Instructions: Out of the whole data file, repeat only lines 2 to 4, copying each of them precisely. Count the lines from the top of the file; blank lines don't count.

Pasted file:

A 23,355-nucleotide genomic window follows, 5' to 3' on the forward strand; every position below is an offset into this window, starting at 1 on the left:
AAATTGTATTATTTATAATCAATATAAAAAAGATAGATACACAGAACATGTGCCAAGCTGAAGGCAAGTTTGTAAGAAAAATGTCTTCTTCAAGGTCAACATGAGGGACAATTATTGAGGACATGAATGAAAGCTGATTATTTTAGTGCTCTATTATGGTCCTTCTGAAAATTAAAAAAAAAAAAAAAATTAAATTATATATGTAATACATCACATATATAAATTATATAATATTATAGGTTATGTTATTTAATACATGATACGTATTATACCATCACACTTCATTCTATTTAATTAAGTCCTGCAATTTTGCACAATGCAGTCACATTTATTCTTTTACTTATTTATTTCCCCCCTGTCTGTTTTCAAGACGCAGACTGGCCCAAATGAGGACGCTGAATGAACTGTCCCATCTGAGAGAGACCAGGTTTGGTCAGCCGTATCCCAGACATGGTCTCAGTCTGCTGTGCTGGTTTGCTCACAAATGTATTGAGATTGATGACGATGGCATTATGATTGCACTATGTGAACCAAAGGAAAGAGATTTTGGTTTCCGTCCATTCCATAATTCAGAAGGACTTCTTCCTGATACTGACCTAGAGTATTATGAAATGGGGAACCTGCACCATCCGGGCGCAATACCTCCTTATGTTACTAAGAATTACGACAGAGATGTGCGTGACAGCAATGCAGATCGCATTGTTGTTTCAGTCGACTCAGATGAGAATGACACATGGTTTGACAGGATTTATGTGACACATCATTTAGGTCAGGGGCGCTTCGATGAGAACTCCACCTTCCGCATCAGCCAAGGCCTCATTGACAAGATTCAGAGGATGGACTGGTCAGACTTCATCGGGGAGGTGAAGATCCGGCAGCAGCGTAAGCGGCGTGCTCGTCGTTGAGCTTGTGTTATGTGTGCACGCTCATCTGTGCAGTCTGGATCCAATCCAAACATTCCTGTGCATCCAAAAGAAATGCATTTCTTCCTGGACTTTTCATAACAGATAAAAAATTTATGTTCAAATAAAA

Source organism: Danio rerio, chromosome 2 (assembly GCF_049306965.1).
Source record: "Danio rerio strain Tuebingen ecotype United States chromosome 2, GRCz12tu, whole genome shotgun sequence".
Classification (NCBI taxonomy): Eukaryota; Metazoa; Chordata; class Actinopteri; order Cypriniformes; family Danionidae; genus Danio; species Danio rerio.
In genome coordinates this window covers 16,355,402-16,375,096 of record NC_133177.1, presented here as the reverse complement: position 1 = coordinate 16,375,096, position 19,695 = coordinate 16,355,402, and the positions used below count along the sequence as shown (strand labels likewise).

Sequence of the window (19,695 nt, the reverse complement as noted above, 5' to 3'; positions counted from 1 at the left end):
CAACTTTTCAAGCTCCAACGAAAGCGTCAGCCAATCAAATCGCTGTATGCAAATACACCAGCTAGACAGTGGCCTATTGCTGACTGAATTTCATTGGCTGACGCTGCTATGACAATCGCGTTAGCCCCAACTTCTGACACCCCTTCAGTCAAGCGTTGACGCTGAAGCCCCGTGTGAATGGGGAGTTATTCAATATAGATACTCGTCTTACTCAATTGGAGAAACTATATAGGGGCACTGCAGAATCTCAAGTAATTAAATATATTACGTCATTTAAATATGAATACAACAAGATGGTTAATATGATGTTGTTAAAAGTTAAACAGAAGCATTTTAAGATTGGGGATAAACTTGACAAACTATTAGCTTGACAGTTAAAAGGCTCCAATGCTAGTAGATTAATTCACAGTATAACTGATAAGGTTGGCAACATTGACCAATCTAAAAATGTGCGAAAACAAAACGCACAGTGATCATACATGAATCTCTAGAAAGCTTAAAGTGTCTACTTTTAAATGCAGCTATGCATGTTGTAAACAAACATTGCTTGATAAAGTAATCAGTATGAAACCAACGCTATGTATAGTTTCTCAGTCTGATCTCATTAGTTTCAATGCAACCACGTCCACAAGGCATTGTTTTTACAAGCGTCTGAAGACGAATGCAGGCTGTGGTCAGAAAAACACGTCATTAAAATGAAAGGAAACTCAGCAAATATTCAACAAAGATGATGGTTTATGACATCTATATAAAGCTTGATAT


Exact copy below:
AAATTGTATTATTTATAATCAATATAAAAAAGATAGATACACAGAACATGTGCCAAGCTGAAGGCAAGTTTGTAAGAAAAATGTCTTCTTCAAGGTCAACATGAGGGACAATTATTGAGGACATGAATGAAAGCTGATTATTTTAGTGCTCTATTATGGTCCTTCTGAAAATTAAAAAAAAAAAAAAAATTAAATTATATATGTAATACATCACATATATAAATTATATAATATTATAGGTTATGTTATTTAATACATGATACGTATTATACCATCACACTTCATTCTATTTAATTAAGTCCTGCAATTTTGCACAATGCAGTCACATTTATTCTTTTACTTATTTATTTCCCCCCTGTCTGTTTTCAAGACGCAGACTGGCCCAAATGAGGACGCTGAATGAACTGTCCCATCTGAGAGAGACCAGGTTTGGTCAGCCGTATCCCAGACATGGTCTCAGTCTGCTGTGCTGGTTTGCTCACAAATGTATTGAGATTGATGACGATGGCATTATGATTGCACTATGTGAACCAAAGGAAAGAGATTTTGGTTTCCGTCCATTCCATAATTCAGAAGGACTTCTTCCTGATACTGACCTAGAGTATTATGAAATGGGGAACCTGCACCATCCGGGCGCAATACCTCCTTATGTTACTAAGAATTACGACAGAGATGTGCGTGACAGCAATGCAGATCGCATTGTTGTTTCAGTCGACTCAGATGAGAATGACACATGGTTTGACAGGATTTATGTGACACATCATTTAGGTCAGGGGCGCTTCGATGAGAACTCCACCTTCCGCATCAGCCAAGGCCTCATTGACAAGATTCAGAGGATGGACTGGTCAGACTTCATCGGGGAGGTGAAGATCCGGCAGCAGCGTAAGCGGCGTGCTCGTCGTTGAGCTTGTGTTATGTGTGCACGCTCATCTGTGCAGTCTGGATCCAATCCAAACATTCCTGTGCATCCAAAAGAAATGCATTTCTTCCTGGACTTTTCATAACAGATAAAAAATTTATGTTCAAATAAAA

Source organism: Danio rerio, chromosome 2 (assembly GCF_049306965.1).
Source record: "Danio rerio strain Tuebingen ecotype United States chromosome 2, GRCz12tu, whole genome shotgun sequence".